It has been argued that one theme with respect to the military found in Pride and Prejudice concerns injustices among class distinctions within the military. This theme actually strongly connects with the book's central theme of prejudices concerning class distinctions, especially prejudices expressed by Mr. Bingley's sisters and Lady Catherine de Bourgh. As, W. A. Craik asserts in the book Jane Austen in Her Time, Austen was acutely aware of class distinctions that existed within the military. For example, the officers were given special privilege and treatment, even opportunities to attend balls while on active duty, but the mere foot soldiers were treated like what can be termed as "the scum of the earth" (found on p. 75, as cited in
"A private flogged," pemberley.com). Austen's reflection on the fact that soldiers were treated as an inferior class can be seen very, very briefly in Lydia's callous reference to the fact that "a private had been flogged" in Ch. 12, Vol. I. The theme of class prejudices among the military does reflects on the "great national event" of the rising middle class. At this point in history, new trade and developments were opening up new markets, giving the merchant class the opportunity to increase in wealth and giving rise to the middle class. Some of those among this new middle class were becoming wealthy enough to buy their own manor houses and rub shoulders with the established landed gentry. Mr. Bingley is an excellent example because his family's money and ability to rent an estate came from his family's trade business. Austen was well aware that this new historical rise in the middle class was also revealing the prejudices the classes felt towards each other, such as the noble class looking down on the middle class and even the new wealthy middle class looking down on the poorer merchant class, and it was these class prejudices that Austen used the book to expose, making class prejudices, like class prejudices among the military, a central theme.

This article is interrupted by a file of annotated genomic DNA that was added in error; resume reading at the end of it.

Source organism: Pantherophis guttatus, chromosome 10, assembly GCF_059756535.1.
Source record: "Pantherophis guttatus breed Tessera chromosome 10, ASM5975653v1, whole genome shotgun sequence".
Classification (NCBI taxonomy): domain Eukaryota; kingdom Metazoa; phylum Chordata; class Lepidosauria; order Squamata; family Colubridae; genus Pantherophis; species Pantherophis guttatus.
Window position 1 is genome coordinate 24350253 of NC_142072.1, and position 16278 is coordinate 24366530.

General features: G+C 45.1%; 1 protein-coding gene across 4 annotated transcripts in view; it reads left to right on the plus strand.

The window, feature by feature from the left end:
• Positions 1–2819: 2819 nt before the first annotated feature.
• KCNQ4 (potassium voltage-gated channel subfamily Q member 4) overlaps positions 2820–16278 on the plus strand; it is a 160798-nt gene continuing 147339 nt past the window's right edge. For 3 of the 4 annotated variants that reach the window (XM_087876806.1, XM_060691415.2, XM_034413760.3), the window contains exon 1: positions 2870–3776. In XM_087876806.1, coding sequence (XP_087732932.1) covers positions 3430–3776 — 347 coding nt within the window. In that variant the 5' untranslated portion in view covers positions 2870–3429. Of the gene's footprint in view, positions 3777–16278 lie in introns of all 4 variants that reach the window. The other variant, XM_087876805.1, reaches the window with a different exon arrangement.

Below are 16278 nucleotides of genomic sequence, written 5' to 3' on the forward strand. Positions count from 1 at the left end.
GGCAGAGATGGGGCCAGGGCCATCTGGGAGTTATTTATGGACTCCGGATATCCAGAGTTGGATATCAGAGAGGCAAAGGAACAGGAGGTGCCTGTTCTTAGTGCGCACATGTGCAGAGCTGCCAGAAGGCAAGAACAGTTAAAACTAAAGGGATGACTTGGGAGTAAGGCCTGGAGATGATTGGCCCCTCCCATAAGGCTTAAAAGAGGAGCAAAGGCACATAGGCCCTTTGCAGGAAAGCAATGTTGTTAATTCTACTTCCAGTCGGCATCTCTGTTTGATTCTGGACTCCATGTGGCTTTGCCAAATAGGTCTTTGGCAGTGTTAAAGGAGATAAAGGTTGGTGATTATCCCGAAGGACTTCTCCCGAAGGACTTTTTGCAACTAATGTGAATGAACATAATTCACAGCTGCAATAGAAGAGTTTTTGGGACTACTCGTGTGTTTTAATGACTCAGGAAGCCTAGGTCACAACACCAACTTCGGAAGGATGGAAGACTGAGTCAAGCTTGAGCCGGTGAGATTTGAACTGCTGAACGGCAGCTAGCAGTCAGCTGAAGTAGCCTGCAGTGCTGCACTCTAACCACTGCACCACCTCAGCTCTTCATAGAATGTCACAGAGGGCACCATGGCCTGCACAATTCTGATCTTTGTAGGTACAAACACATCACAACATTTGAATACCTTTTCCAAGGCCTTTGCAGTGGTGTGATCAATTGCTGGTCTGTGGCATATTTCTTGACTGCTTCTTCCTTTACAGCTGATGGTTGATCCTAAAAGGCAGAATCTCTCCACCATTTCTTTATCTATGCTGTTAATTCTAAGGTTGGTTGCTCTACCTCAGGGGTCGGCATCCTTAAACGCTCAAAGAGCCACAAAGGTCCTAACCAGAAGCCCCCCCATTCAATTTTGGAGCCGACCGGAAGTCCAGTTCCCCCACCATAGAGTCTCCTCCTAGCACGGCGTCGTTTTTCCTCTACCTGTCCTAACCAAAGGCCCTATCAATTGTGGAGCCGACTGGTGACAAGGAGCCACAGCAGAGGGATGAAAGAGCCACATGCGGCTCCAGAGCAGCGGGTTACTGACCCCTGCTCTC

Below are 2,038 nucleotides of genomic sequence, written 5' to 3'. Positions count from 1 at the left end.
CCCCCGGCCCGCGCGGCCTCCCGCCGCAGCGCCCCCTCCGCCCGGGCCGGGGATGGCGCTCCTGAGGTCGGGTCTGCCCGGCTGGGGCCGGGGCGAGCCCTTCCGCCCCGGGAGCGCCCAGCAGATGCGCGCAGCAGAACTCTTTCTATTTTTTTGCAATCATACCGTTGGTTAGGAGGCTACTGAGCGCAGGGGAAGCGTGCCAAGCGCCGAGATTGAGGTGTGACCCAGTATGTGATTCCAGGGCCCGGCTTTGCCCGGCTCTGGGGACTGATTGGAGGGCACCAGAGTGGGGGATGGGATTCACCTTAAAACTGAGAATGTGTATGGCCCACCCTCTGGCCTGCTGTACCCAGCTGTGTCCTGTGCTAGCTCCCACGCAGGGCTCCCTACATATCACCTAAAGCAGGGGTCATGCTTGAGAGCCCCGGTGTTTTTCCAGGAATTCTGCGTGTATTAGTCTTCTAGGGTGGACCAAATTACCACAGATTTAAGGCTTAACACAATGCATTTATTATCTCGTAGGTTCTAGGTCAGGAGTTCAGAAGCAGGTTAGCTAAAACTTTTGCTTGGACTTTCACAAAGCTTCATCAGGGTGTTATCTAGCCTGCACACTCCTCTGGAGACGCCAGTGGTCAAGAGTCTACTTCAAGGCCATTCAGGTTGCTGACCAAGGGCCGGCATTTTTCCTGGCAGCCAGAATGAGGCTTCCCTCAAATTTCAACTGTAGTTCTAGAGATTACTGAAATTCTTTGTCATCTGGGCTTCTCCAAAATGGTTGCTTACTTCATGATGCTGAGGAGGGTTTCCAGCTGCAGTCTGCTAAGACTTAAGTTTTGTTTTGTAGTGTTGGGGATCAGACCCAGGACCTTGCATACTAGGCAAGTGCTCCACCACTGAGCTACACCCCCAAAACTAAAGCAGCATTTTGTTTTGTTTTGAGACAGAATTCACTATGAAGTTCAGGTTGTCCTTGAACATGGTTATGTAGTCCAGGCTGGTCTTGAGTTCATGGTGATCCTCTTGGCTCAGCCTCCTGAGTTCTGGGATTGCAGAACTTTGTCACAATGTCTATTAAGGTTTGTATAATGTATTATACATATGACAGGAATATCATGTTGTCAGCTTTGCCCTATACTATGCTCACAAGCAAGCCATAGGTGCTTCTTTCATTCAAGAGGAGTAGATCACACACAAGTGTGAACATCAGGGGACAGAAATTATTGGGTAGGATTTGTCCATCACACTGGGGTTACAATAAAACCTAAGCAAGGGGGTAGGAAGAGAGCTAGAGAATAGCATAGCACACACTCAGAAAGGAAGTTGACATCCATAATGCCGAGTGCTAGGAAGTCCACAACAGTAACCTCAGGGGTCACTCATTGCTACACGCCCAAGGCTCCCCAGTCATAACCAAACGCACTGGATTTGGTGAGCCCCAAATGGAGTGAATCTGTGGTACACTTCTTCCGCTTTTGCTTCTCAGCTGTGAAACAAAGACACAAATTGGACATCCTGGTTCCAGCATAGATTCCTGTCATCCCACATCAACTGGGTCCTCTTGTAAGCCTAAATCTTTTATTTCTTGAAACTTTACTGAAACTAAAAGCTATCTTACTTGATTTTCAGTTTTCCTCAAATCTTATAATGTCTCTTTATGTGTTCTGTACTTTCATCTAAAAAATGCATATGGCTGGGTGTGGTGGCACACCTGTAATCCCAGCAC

Since Austen, being a social critic, was more interested in the social occurrences of her time, she focuses little on the "great national events" that would be considered political events; however, the fact that a regiment is stationed in Meryton is certainly a direct reflection on war between England and France. At the height of the French Revolution, particularly at the start of the "Reign of Terror" that ensued after Louis XVI was guillotined on January 21, 1793, France declared war on England and remained at war with England until 1802. The novel Pride and Prejudice was written in 1796, though published later, and reflects on some things that happened during that war period. For starters, it's interesting to note that England was not very prepared for a major war, particularly not after the country's losses during the American Revolution. Normally, those who could qualify for rank as officers had to be from the landowning gentry; however, the increased need for more members in the military and more officers meant that there was also a need to relax the requirements. In 1788, Jane Austen's own brother, Henry-Thomas Austen, who had been working towards being ordained as a minister at St. John's College of Oxford University, joined the Oxfordshire Militia Regiment and was given rank as an officer, despite being the son of a clergyman rather than a landholding gentleman. Henry-Thomas's socially and historically changing moment of being appointed an officer gave birth to Austen's antagonist George Wickham likewise being appointed an officer despite parentage ("Jane Austen & the Wars"). Hence, even George Wickham's character reflects on things going on within England's military during the historical war, more importantly, his appointment as an officer again reflects on the theme of class prejudices within the military and society at large.
The location of the militia in Meryton is also a direct reflection on the war between France and England. The area England would need to protect most would be London, which could easily be attacked by France via the English Channel. As a result, militia troops were positioned in areas surrounding London that could serve as speedy reinforcements should London indeed be attacked. Meryton is a village in Hertfordshire, and Hertfordshire is the county in which the book is mainly set. Hertfordshire is only roughly 26 miles north of London, so it makes perfect strategical sense for a militia to be stationed in Meryton with the purpose of defending London if needed. Hence, the reference to the fact that there is indeed a militia stationed in Meryton near Longbourn serves to illustrate the theme concerning life in England during wartime.